• If the franchisor chooses not to purchase, they may rigorously control the sale process
• The incoming franchisee must be approved by the franchisor
There may be a transfer approval fee, which the franchisee will need to pay to the franchisor when a sale takes place. This is designed to cover the franchisor’s costs involved in training the incoming franchisee.
In some Franchise Agreements, the term of an existing franchise for sales purposes covers only its unexpired remainder, unless the Agreement provides for the franchisor to offer a new Agreement for a full new term.
Franchise Agreements provide for circumstances in which the Agreement may be terminated in advance of the original ending date. These include:
• Bankruptcy, company liquidation or criminal conviction of the franchisee
• Termination of leases to the franchise premises (where premises retention is important).

Termination provisions should be considered carefully as they are often points of disagreement. There are frequent misunderstandings by franchisees as to what happens at the end of a term and procedures vary from one franchise system to another. However, it should also be kept in mind that if the franchise is operating well and the franchise relationship is a good one, it is likely that both franchisee and franchisor will want to renew the Agreement.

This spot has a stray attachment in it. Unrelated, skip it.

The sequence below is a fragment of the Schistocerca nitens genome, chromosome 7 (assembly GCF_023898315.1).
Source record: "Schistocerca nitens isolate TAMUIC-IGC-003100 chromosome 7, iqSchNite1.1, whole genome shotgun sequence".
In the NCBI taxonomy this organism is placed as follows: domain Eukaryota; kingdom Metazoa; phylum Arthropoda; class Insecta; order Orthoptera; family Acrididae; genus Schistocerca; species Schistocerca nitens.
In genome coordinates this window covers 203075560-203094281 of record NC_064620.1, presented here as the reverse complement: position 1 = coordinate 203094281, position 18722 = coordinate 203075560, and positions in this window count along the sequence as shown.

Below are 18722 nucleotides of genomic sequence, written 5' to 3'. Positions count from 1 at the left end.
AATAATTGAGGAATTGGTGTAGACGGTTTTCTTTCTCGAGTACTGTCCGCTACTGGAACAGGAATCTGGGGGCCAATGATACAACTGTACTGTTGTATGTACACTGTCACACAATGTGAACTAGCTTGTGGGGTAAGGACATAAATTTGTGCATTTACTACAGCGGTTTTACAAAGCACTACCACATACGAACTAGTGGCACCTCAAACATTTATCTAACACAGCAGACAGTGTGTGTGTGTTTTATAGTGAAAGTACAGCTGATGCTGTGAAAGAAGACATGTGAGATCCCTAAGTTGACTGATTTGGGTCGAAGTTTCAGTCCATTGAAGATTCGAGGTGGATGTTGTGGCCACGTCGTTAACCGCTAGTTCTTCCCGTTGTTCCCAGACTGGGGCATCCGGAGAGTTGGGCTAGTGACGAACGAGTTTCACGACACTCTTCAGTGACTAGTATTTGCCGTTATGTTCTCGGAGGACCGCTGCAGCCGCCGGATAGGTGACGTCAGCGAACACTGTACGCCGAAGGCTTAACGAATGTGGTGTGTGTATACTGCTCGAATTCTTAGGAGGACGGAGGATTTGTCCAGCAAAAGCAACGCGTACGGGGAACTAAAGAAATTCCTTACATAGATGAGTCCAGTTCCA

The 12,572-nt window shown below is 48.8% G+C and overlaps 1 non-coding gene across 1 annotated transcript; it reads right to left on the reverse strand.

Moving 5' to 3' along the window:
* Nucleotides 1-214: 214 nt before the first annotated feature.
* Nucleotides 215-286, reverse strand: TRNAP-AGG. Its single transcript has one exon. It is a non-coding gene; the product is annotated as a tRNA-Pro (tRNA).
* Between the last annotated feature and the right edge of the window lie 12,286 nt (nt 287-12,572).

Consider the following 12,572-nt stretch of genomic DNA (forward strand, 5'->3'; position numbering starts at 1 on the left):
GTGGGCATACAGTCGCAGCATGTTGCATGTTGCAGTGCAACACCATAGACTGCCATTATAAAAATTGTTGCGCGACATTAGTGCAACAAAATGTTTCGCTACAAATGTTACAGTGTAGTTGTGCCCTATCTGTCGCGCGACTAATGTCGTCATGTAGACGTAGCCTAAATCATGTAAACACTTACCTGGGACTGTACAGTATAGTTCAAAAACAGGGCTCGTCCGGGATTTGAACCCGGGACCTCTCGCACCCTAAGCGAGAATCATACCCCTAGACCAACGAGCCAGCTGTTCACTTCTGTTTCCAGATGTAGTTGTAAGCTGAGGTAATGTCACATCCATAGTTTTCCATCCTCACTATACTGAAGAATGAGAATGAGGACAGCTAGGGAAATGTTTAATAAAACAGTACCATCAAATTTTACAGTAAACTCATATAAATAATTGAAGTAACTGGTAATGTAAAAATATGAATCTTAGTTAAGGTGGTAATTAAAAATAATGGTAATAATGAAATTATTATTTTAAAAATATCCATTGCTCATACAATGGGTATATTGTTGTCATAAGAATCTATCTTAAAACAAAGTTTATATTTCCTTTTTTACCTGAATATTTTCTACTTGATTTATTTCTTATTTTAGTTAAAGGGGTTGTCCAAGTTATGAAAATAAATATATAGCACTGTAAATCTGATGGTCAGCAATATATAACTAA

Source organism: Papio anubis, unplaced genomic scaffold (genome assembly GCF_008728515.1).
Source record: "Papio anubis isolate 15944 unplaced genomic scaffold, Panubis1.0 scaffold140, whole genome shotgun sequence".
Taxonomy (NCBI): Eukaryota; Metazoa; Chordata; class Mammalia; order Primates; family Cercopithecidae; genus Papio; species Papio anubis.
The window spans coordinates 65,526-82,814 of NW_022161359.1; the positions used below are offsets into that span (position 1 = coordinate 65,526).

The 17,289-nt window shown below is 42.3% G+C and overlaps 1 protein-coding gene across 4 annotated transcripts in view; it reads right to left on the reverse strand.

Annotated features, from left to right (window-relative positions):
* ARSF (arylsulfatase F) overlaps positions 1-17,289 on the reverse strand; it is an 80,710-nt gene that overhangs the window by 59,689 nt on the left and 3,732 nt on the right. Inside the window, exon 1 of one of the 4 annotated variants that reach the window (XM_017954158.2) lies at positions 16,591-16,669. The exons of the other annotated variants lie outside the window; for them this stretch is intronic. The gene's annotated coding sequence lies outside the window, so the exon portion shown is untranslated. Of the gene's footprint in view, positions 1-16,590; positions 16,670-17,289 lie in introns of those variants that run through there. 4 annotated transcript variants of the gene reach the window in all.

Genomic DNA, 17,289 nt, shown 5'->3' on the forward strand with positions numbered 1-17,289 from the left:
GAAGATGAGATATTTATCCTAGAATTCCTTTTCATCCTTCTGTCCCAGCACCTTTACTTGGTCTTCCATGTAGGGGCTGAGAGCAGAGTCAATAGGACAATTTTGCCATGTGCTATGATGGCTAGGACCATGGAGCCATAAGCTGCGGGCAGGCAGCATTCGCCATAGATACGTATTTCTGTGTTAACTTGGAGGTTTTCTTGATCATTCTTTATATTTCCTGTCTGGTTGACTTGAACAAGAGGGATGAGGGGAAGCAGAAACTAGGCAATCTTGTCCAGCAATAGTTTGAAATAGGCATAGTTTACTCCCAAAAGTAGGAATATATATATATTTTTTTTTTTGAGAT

Although disagreements between franchisors and franchisees are usually solved through discussion and negotiation, mediation and arbitration are also effective methods for working out disputes and less damaging to franchise relationships than legal proceedings.
Other terms
The Entire Agreement clause is especially important as it usually states that what is contained in the Agreement overrides anything which may previously have been promised unless it is expressly referred to in the Agreement
As a franchisee, you should be certain that anything on which you have relied in selecting your franchise is included in the Agreement in some way
The Definitions section, usually close to the beginning of the Franchise Agreement, contains key definitions. One of the most important is Gross Sales, the figure on which the franchisor’s royalty is usually based. Usually this covers substantially every type of transaction carried out by the business and almost every payment received. Often it will include sales made, whether or not payment has actually been received.